Tuesday, April 28, 2009

Senator Arlen Specter of Pennsylvania: a Profile in Political Expediency and Lack of Integrity

--Richard E. Vatz

Pennsylvania’s Arlen Specter has announced that he will switch parties today to become a Democratic Senator. The switch is politically significant, as it will provide the Democrats with their filibuster-proof, 60-vote majority, despite the Senator’s claim in his statement announcing his intention that he “will not be an automatic 60th vote for cloture.”

This article is not to say “good riddance;” it is just to say that Sen. Specter’s decision makes him just another politician without integrity. Political expediency is the motivating force behind his change; he faced a formidable challenge in the upcoming Pennsylvania 2010 presidential primary, and we shall learn soon enough what “incentives” the Democrats have promised him.

Revealingly, last month when there were rumors that he would become an Independent, he said, "To eliminate any doubt, I am a Republican, and I am running for re-election in 2010 as a Republican on the Republican ticket."

Part of the contract with the voters when you’re elected is that you are aligned with the party on whose ticket you ran for your full term. Many such voters base their vote partly or wholly on the party of their chosen candidate.

Sen. Specter disappointed Republicans when he supported the Democratic stimulus package, opposed the nomination of Robert Bork for the Supreme Court, opposed the impeachment of President Bill Clinton, and many other examples provide further questionable credentials as a reliable Republican. No matter; he had no ethical obligation to hew to the party line. The changing of parties in mid-term, though, is a violation of implicit and explicit promises and statements made by Sen. Specter. It makes him simply deceptive.

For whatever full disclosure this opinion requires of the author, I was a big fan and an acquaintance of Pete Flaherty, the former, late Democratic Mayor of Pittsburgh, parenthetically a wonderful human being who never shied away from day-to-day conversation with his constituency and who ate daily in public restaurants. Sen. Specter defeated Pete in 1980 in a close election that this conservative wishes had gone in the other direction. I vote on political matters, but personal integrity usually trumps such considerations.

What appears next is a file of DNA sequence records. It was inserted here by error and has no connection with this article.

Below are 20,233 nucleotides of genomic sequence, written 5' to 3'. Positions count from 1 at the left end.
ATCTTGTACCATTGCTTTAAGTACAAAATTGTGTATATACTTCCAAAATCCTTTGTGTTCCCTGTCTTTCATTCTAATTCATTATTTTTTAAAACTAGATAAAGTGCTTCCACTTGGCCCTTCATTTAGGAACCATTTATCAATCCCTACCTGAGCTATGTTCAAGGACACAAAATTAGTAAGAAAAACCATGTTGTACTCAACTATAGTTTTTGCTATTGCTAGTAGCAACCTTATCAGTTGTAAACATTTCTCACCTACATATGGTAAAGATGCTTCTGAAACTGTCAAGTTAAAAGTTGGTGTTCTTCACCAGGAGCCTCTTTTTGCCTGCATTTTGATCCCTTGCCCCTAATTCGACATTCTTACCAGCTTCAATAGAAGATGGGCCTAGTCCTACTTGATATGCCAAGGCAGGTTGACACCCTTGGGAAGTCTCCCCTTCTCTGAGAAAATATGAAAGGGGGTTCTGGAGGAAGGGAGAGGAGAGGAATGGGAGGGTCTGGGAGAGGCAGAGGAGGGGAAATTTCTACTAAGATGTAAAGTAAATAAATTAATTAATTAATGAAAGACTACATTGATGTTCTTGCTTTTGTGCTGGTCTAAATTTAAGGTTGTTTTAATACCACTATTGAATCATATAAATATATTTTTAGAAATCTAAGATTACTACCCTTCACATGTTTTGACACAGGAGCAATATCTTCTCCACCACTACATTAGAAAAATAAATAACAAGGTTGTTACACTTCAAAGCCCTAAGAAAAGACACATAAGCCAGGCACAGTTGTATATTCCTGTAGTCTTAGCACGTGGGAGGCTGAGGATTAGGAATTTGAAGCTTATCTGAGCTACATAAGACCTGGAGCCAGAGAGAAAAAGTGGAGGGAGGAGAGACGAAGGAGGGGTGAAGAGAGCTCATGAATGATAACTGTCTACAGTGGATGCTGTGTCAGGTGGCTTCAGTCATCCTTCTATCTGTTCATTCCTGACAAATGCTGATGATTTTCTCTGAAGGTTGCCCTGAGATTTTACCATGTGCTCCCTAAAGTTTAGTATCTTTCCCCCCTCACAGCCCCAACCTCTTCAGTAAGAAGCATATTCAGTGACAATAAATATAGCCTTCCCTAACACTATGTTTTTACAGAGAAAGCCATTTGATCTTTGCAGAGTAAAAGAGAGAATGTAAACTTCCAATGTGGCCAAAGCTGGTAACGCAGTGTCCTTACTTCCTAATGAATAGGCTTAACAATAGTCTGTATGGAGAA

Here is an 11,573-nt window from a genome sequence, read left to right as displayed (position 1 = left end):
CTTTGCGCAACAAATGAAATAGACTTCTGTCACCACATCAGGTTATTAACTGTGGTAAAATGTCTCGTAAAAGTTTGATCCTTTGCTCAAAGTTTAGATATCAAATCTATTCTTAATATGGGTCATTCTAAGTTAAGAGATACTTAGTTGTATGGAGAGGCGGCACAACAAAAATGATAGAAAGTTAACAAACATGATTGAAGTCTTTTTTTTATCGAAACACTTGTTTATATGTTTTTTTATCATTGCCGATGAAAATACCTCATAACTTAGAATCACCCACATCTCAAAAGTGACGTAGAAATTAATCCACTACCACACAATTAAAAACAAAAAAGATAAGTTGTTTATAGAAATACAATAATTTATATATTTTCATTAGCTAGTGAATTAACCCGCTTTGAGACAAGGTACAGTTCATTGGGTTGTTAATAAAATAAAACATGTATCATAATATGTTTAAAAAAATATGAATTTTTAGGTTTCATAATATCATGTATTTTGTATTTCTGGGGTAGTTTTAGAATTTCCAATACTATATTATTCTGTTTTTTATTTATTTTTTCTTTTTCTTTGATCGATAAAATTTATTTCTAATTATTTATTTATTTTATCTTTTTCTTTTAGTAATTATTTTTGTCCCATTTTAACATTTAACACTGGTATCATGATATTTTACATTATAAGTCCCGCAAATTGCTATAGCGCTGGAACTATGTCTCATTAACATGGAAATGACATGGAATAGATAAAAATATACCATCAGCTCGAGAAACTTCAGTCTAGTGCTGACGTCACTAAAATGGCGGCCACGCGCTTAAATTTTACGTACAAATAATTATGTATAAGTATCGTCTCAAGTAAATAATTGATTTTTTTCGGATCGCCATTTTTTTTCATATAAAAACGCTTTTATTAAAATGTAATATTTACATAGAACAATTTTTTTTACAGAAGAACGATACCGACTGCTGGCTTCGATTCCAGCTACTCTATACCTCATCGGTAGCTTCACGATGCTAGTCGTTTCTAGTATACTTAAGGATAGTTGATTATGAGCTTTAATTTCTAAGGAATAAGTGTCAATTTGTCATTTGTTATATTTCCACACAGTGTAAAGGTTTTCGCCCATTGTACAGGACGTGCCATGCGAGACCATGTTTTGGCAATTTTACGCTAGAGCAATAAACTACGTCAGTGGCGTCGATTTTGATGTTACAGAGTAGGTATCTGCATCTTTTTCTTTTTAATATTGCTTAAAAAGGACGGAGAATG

Just to reiterate: there is no integrity issue with Sen. Arlen Specter’s reputation as a RINO (Republican In Name Only). The ethical issue is the dishonesty in his self-representation as a Republican when he ran in 2004.

Professor Vatz is professor of political rhetoric at Towson University


justdafacts said...

Professor - Did you criticize incumbent Sen. Richard Shelby of Alabama when he jumped ship after having been elected as a Democrat, deciding he wanted to be a Republican after the GOP gained control of both chambers of Congress in 1994?

- Steve Lebowitz

The Reaganite Republican said...

Actually, I would vote for Phil Spector over Arlen any day of the week- seems like a more stable and sensible choice, lol.

With all due respect, Senator- don’t let the door hit your butt on the way-out. And nobody on our side’s going to miss you.


streiff said...

All party changers are not the same. Shelby was philosophically out of step with the Dems long before he changed parties. If Specter has a philosophy, beyond "I-want-to-be-a-Senator", I'd appreciate someone pointing it out.

Even the left knows this, Steve


When a politician switches parties, it’s customary for the party he’s abandoned to denounce him as an unprincipled hack, and the party he’s joined to praise him as a brave convert who’s genuinely seen the light. But I think it’s pretty clear that Specter is an unprincipled hack. If his best odds of keeping his Senate seat lay in joining the Communist party, he’d probably do that.

lefty said...

Citing TNR as an exemplar of what the "Left" thinks is yet another example of mental instability, Bill. Been a lot of that lately, sad to say.

Is he a pain in the ass? Sure, no question. But now he's a Democratic pain in the ass, and will be more, not less, likely to vote with his party when necessary. Toomey gets the nomination and gets his ass kicked, and Specter keeps his Senate seat. Ain't no way to spin this as anything but a disaster for the GOP. Been a lot of that lately, too, perhaps causing a big part of that mental instability. Not sad about the GOP, though.

streiff said...

if you want to argue that TNR is not a mainstream left pub, that is up to you. I think you'll find yourself in a very small number of folks holding that view.

Be that as it may, Specter's change of parties basically happened when he delved into Scottish law during the Clinton impeachment. It was certainly in full bloom by his 2004 campaign distributing Kerry-Specter yard signs. When he voted for Porkulus it was obvious to all but the dimmest bulb that he was no longer a more reliable member of our caucus than Ben Nelson or Max Baucus.

Is this a disaster? If Specter was a liberal Republican who respected party discipline then I'd agree. But Specter has shown he will not stand with the caucus on tough issues, like Porkulus.

I think his new BFFs will discover that Specter's loyalty centers around himself rather than any set of values.

BTW, you seem to think we know each other. If so, contact me.